I had no idea what a handwriting square I am. All my penmanship is questionably legible to say the least, but my cursive is more attractive, faster, and much more comfortable to write, particularly at length. Picking up the pen all the time to print makes my hand cramp up almost instantly, plus the letters vary wildly in size and wander all over the page.

I wonder if my preference has anything to do with the fact that I never learned block or standard print writing at all. We went straight to D'Nealian. It's a little fussy to write in and of itself, but since basically pre-cursive, when I finally learned cursive it made sense and seemed almost easier.
posted by mostlymartha at 7:34 PM on January 23, 2009


I still write in cursive, but that's largely because I hate having to lift my pen for each new letter of every word.

I print, but I don't lift my pen for each new letter. Good luck, dear reader.
posted by If only I had a penguin... at 7:35 PM on January 23, 2009 [2 favorites]


As with several people above, I pretty much abandoned cursive at the first opportunity (end of grade five, I suppose) and now use it exclusively to scrawl my signature. A year or two ago, I became curious to see if I could still write it after twenty-five years or so of not doing so. I took a blank sheet of paper and write "The quick brown fox jumps over the lazy dog." And by god, it looked exactly the same as it did when I stopped using it. I don't know what I was expecting, but give me a blunt pencil and a sheet of foolscap and I could perfectly reproduce/forge my homework from Miss Bradley's class.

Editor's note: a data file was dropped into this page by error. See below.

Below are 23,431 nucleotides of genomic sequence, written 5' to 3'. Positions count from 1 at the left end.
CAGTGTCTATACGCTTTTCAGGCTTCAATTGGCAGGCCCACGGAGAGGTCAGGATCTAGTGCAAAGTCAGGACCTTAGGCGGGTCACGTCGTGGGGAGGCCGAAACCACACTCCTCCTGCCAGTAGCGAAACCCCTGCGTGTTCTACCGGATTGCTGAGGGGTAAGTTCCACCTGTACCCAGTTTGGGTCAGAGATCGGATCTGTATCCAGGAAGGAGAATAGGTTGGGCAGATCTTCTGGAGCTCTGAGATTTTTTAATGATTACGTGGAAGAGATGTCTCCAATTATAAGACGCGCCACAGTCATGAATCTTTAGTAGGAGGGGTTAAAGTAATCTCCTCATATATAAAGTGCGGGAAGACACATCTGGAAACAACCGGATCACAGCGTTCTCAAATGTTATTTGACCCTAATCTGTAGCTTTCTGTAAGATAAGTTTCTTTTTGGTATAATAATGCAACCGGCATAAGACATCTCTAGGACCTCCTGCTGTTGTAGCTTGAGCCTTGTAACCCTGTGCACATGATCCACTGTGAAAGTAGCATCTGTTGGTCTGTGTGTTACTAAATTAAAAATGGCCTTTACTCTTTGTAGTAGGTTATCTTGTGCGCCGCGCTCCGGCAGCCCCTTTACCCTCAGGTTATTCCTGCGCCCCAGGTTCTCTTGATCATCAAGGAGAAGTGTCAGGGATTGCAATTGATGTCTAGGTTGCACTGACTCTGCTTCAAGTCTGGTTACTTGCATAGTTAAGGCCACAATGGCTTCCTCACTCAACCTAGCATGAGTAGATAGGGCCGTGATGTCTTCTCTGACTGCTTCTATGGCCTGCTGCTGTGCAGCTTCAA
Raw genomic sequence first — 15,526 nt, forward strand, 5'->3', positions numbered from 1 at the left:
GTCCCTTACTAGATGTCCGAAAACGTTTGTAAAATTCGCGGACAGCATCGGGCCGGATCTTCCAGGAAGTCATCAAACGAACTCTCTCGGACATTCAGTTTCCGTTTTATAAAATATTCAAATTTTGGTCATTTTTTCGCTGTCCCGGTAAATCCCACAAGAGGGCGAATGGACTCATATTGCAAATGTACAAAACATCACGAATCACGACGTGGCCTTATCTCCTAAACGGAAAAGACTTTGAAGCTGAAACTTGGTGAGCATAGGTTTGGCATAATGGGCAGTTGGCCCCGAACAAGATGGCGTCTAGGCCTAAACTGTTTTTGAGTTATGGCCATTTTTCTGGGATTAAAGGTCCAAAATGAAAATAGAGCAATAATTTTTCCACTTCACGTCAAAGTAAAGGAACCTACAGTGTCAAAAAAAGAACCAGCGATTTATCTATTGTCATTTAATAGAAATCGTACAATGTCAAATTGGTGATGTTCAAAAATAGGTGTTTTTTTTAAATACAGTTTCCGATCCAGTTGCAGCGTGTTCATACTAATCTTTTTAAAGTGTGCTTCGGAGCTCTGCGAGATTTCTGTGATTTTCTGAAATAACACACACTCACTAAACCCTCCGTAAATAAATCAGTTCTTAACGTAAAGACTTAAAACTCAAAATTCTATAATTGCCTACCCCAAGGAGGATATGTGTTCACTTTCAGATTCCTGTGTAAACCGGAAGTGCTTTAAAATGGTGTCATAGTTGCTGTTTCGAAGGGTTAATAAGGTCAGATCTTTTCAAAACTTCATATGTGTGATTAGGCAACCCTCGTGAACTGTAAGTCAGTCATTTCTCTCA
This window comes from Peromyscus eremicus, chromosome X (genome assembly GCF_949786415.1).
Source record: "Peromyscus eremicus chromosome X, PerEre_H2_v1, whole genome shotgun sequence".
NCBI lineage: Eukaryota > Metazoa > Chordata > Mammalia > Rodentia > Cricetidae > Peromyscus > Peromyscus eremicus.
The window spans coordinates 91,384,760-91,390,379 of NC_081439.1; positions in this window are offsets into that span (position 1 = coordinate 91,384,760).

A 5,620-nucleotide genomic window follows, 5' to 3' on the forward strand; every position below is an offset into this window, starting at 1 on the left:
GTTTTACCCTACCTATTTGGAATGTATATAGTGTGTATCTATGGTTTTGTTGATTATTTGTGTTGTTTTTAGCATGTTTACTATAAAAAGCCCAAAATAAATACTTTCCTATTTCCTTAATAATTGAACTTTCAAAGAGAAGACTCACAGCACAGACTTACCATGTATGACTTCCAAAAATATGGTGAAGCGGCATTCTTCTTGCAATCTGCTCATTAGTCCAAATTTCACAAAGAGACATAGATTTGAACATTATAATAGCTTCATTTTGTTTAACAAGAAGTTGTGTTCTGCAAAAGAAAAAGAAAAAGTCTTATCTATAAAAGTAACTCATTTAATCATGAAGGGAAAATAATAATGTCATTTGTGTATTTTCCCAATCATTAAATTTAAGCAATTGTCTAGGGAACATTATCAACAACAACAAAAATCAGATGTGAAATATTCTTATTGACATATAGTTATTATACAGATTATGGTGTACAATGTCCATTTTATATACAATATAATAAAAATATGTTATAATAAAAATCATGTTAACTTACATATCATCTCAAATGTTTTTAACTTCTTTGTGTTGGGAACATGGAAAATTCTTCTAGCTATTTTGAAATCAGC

posted by ricochet biscuit at 7:38 PM on January 23, 2009 [1 favorite]


Nah, it won't die, it'll live on as a huge number of "fancy" fonts used on wedding invitations around the world.